2.1 The Korea–United States Air Quality (KORUS-AQ) field campaign
The KORUS-AQ campaign provides a unique test bed for comparing surface and aircraft in situ observations with ground-based and satellite-based remote sensing (Herman et al., 2018), particularly important for targeted short-lived species such as formaldehyde (CH2O) and nitrogen dioxide (NO2). Miyazaki et al. (2019a) showed that the background O3 measured by the DC-8 during KORUS-AQ ranges from 72 to 85 ppbv between the surface and 800 hPa over the Korean Peninsula. On top of these large background values, high emissions from the SMA are responsible for the strong formation of secondary organic aerosols (H. Kim et al., 2018; Nault et al., 2018) and O3, which can be further enhanced by biogenic emissions eastward of Seoul (Sullivan et al., 2019). High ozone production is a result of emissions from areas characterized to be VOC-limited, such as the urbanized SMA and industrialized regions into a NOx-limited environment over rural and forested regions. Both Oak et al. (2019) and Schroeder et al. (2020) examined O3 production during KORUS-AQ with a focus on the SMA and surrounding regions and reported a higher ozone production efficiency over the rural areas. They pointed out higher ozone sensitivity to aromatics, followed by isoprene and alkenes. Observations over the Taehwa Research Forest east of Seoul show strong ozone production (Kim et al., 2013) because of high emissions of reactive biogenic VOCs, in particular isoprene and monoterpenes.
We evaluate the model output against the DC-8 aircraft measurements, shown in red in Fig. 1, which simultaneously provide many physical and chemical parameters of the tropospheric chemistry environment system (Appendix A). We use the 1 min merge file of DC-8 in situ observations. Model outputs were linearly interpolated to the exact location of the DC-8 in latitude, longitude, pressure altitude, and time from the 6-hourly model outputs. During the whole campaign, Simpson et al. (2020) showed that high benzene concentrations (> 1 ppbv) were only found close to the Daesan petrochemical complex. Since those large gradients of local plumes simply cannot be modeled in a global model, we systematically rejected observations when the benzene proton-transfer-reaction time-of-flight mass spectrometer (PTR-ToF-MS) measurements were higher than 1 ppb.
In order to evaluate the CO sink and the impact of the assimilation of MOPITT CO retrievals on the HOx levels, we used the OH and HO2 calculated with the NASA Langley Research Center (LaRC) 0-D time-dependent photochemical box model (Schroeder et al., 2020). This box model is constrained by measured temperature and pressure, photolysis rates derived from actinic flux observations, and observations of O3, NO, CO, CH4, CH2O, PAN, H2O2, water vapor, and non-methane hydrocarbons. The production and loss terms of ozone are calculated for every single 1 Hz DC-8 set of observations. This is the only case when we use the 1 s merge file instead of the 1 min merge dataset file. CAM-Chem outputs are interpolated accordingly. While there are some limitations for the species with longer lifetimes, subject to physical processes that are not represented, the box model has been specifically designed to estimate radical concentrations. The details and sensitivity of the calculation are described in Schroeder et al. (2020).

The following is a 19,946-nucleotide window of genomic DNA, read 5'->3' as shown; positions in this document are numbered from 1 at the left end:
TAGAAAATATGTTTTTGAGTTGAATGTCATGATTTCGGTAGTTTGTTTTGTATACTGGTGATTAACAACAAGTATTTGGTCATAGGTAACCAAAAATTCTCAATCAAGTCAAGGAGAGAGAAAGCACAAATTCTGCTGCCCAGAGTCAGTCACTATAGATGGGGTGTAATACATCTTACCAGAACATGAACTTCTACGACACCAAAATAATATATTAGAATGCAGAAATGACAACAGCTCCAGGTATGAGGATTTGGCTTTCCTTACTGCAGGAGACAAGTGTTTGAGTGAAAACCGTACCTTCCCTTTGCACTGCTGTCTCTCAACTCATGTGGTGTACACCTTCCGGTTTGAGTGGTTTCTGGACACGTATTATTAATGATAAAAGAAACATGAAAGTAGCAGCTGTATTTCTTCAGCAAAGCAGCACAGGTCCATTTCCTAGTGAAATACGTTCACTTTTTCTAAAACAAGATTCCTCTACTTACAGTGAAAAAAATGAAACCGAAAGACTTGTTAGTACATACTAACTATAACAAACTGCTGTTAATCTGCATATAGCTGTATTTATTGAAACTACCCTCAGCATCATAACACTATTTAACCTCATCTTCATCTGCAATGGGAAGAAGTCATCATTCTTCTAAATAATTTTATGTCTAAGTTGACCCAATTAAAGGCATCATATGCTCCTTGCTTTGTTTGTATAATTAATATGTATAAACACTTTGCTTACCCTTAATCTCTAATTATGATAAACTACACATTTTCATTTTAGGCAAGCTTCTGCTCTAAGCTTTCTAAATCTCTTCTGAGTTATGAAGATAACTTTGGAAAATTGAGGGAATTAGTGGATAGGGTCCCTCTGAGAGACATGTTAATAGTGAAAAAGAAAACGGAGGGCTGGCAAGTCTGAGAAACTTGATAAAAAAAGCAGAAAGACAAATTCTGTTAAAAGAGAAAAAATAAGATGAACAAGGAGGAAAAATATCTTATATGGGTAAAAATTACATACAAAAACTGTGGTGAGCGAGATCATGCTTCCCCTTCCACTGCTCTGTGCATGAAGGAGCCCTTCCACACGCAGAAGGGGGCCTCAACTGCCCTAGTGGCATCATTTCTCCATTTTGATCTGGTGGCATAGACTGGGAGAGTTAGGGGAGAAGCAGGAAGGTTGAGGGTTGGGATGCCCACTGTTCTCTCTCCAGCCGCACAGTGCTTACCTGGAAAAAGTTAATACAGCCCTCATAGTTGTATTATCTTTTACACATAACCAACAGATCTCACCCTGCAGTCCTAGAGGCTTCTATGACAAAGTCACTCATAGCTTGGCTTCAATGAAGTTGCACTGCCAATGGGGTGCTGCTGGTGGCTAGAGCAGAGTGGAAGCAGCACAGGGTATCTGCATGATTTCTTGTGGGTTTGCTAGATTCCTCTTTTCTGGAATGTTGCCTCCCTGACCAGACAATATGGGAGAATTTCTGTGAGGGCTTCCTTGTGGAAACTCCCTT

2.2 The ARIAs campaign
The Air Chemistry Research in Asia (ARIAs) field campaign was conducted in May and June 2016 with the goal of better quantifying and characterizing air quality over the NCP (Benish et al., 2020; Wang et al. 2018). The instrumented Y-12 airplane was operated by the Weather Modification Office of the Hebei Province to measure meteorological parameters, aerosols optical properties, and trace gases. The airplane was based at Luancheng Airport, southeast of Shijiazhuang, the capital of Hebei Province, and flew vertical spirals from ∼ 300 to ∼ 3500 m over the cities of Julu, Quzhou, and Xingtai (Fig. 1). There were 11 research fights between 8 May and 11 June 2016. Wang et al. (2018) identified three different planetary boundary layer (PBL) structures with distinct aerosol vertical structure. The aerosol pollution was mostly located below an altitude of 2 km, but sometimes with a vertically inhomogeneous structure, with higher aerosols at higher altitudes than at the surface but still in the boundary layer. These vertical structures were mostly observed when the pollution originated from the southwest and from the eastern coastal region of the study domain, while cleaner air masses originated from the northwest. CO was measured by cavity ring-down spectroscopy with the Picarro model G2401-m instrument with a 5 s precision of 4 ppbv and an estimated accuracy of ±1 %, and O3 was measured by UV absorption using a thermal electron model 49C ozone analyzer. O3 values ranged from 52 to 142 ppbv, partly because flight days were chosen to target meteorological conditions favorable to smog events (Benish et al., 2020). CO concentrations ranged from 91 ppbv to about 2 ppmv (Benish et al., 2020). The pervasive high levels of CO correlated with SO2 indicate of extensive low-tech coal combustion. We rejected individual CO observations (about 5 % of total CO observations) when SO2 was greater than 20 ppbv (the 95th percentile of all observations) to remove the extremely polluted plumes.